17 February 2015
Bangladesh v Afghanistan Preview, Match 7, Canberra
If Afghanistan can balance circumspection and innate aggression, it will test the more experienced Bangladesh
Much has been made of Afghanistan's victory over Bangladesh at the last Asia Cup in 2014, but it will be well aware that its opponent was without Shakib Al Hasan (R), its best player, and Tamim Iqbal, its most explosive batsman, at the time.
When it makes its first appearance in the competition at the Manuka Oval in Canberra on Wednesday (February 18), the challenge before Afghanistan is to ensure that it follows Ireland’s path when it comes to World Cup debutants.
Much has been made of its victory over Bangladesh at the last Asia Cup in 2014, but the Afghans will be well aware that their opponent was without Shakib Al Hasan, its best player, and Tamim Iqbal, its most explosive batsman, at the time. Bangladesh may have had an indifferent build-up, but there is plenty of skill in the ranks and an experienced core, which always helps at the big tournaments.
The conditions will also be completely different. The Manuka Oval has hosted just three matches since South Africa and Zimbabwe played there during the 1992 World Cup, but the pitch will certainly offer more by way of pace and bounce than that Asia Cup surface. That should help Afghanistan, who has a pace attack capable of worrying more heralded sides. Hamid Hassan has taken 22 wickets in his last ten ODIs, while the Zadrans – Shapoor and Dawlat – offer a different sort of test. Mirwais Ashraf also bowled tidily in the warm-up against India.
Bangladesh, so used to relying on spin in home conditions, will also go in with three pacers. Mashrafe Mortaza remains the standard-bearer, but Taskin Ahmed is an exciting prospect, and they are likely to be joined by one of the Hossains. The vastly more experienced Rubel should get the nod over Al-Amin.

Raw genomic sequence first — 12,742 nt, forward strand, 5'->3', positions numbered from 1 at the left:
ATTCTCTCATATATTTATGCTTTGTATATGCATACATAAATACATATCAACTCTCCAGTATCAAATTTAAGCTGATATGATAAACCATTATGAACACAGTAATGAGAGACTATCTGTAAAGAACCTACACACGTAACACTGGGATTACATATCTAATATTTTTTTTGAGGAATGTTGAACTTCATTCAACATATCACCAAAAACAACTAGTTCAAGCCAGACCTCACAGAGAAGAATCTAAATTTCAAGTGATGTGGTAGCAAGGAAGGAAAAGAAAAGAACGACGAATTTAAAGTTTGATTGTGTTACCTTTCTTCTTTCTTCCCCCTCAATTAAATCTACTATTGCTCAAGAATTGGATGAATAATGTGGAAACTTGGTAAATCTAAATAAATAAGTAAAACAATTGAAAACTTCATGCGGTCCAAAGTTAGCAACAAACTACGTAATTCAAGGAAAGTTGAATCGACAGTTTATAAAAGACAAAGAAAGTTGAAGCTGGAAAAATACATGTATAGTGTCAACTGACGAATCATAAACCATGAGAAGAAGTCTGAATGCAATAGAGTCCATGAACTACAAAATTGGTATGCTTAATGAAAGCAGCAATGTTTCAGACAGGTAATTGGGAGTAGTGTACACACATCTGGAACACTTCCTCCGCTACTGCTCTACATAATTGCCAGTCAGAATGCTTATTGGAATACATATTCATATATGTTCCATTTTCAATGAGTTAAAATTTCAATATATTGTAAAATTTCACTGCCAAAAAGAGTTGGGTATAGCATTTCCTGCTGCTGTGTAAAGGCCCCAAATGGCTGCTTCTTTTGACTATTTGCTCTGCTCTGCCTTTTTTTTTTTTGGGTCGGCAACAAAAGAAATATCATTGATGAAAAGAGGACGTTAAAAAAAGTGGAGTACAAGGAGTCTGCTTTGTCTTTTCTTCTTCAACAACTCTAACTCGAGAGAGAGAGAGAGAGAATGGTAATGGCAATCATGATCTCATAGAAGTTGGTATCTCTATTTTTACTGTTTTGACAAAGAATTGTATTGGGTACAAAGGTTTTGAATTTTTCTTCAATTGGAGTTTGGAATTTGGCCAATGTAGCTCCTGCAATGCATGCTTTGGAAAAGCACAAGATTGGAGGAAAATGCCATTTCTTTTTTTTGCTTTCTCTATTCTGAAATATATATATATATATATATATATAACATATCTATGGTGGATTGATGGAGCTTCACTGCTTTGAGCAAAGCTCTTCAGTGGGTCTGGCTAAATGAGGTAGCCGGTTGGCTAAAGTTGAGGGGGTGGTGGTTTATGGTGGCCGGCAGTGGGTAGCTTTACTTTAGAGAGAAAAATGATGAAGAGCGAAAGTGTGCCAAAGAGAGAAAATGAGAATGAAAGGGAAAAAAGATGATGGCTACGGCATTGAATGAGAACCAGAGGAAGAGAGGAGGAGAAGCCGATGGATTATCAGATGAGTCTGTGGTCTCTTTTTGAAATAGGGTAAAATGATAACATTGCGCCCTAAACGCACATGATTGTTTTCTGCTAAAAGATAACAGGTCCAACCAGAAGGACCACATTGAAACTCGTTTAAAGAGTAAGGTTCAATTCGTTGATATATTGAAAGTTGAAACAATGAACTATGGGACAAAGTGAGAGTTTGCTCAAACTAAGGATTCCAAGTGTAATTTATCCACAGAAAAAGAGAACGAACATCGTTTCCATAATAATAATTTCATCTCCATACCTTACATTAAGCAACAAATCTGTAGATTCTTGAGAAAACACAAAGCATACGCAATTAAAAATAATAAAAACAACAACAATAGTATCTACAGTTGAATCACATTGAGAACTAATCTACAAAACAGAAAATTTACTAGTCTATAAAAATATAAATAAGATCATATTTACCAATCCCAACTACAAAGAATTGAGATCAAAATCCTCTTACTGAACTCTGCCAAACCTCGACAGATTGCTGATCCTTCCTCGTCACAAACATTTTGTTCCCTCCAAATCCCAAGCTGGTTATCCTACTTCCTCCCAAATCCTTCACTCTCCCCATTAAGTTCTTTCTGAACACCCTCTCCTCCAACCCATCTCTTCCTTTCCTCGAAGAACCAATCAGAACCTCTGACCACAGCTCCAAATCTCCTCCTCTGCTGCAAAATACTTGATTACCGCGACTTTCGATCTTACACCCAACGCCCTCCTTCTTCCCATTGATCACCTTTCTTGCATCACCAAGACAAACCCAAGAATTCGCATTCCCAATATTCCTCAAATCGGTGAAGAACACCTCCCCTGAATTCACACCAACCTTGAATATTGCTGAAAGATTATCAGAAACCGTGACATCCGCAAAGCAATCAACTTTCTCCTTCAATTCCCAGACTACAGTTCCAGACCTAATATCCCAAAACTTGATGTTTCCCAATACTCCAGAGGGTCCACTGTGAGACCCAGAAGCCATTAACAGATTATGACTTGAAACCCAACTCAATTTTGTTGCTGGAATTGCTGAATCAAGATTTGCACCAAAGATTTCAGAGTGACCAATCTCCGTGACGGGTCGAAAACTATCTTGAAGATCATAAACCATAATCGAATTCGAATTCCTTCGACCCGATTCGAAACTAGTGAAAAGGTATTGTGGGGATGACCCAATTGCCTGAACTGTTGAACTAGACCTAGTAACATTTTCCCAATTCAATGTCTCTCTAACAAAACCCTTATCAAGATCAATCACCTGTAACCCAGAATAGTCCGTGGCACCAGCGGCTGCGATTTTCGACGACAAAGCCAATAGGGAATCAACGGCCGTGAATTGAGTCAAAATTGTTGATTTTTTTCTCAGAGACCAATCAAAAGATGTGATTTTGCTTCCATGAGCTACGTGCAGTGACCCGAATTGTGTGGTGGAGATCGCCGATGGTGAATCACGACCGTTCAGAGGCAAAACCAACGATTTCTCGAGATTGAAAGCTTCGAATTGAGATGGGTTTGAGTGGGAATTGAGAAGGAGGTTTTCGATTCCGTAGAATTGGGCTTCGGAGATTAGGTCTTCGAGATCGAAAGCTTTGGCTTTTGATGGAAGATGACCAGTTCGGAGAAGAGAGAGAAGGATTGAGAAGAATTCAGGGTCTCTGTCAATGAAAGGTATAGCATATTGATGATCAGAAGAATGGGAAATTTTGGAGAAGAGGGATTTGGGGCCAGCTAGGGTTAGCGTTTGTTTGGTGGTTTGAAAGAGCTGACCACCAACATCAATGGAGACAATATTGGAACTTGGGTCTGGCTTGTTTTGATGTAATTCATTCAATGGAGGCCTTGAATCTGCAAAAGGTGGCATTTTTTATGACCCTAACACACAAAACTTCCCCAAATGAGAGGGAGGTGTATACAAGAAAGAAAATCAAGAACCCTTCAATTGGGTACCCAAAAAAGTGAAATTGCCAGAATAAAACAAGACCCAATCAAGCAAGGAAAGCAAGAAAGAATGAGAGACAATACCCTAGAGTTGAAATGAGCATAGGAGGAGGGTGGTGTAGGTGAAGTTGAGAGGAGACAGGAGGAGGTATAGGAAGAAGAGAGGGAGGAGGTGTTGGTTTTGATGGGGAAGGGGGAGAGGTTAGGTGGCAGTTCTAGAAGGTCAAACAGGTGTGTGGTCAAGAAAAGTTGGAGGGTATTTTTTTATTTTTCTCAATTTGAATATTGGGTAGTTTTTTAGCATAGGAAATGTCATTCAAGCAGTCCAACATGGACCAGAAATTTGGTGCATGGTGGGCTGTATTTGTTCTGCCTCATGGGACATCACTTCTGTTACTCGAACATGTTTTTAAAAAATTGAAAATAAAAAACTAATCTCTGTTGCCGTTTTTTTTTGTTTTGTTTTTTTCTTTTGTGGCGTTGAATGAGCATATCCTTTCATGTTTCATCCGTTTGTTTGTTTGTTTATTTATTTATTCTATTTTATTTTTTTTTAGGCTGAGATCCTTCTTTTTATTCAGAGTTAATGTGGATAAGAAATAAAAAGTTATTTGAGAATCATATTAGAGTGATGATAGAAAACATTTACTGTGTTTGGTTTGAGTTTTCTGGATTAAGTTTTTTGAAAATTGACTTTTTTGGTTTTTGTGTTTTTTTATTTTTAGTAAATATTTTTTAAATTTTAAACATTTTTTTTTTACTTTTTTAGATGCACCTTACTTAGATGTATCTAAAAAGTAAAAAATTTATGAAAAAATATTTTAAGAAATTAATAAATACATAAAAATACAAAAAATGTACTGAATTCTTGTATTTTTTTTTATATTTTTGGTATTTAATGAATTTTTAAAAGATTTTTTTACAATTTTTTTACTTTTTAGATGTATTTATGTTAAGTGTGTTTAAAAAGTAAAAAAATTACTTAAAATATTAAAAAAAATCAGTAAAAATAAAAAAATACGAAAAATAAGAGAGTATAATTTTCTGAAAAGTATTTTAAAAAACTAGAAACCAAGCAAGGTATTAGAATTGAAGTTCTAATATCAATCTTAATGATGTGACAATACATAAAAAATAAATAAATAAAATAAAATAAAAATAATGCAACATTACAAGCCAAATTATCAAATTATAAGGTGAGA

For spin, Bangladesh will rely on Taijul Islam and Mahmudullah in addition to Shakib, who remains its most reliable player by a distance. Afghanistan struggled against the Indian spinners, and even on a relatively quick pitch, it should surprise no one if Bangladesh opts to try and exploit its spin strengths.
For Afghanistan, the key to success is composure. Its batsmen are all capable of being destructive, but questions remain over their ability to construct an innings. Unlike in Asia, the conditions here do not favour a gung-ho approach from the first ball. If the team can find a healthy medium between innate aggression and circumspection, it will give Bangladesh a real test.
Mohammad Nabi, the Afghanistan captain, was certain that his team was ready. “We've prepared well,” he said. “The players are immensely fitter than what they were a year ago. They understand the hardness of the game. We've played against some pretty good opposition over the last six-seven months by touring and playing in Western Australia and New Zealand. We played India the other day.
“Are we nervous? No, we're excited. But we know we're in for some serious challenges in this competition. But if we do our things right and only concentrate on our own skills, the results and performances will look after themselves.”
Those that love a cricketing fairy tale will be watching their progress with eager eyes.
Bangladesh (likely): Tamim Iqbal, Anamul Haque, Soumya Sarkar, Mahmudullah, Mushfiqur Rahim (wk), Shakib Al Hasan, Sabbir Rahman, Mashrafe Mortaza (capt), Taijul Islam, Taskin Ahmed, Rubel Hossain.
Afghanistan (likely from): Javed Ahmadi, Usman Ghani, Nawroz Mangal, Asghar Stanikzai, Najibullah Zadran, Samiullah Shenwari, Mohammad Nabi (capt), Afsar Zazai (wk), Mirwais Ashraf, Shapoor Zadran, Dawlat Zadran, Hamid Hassan.
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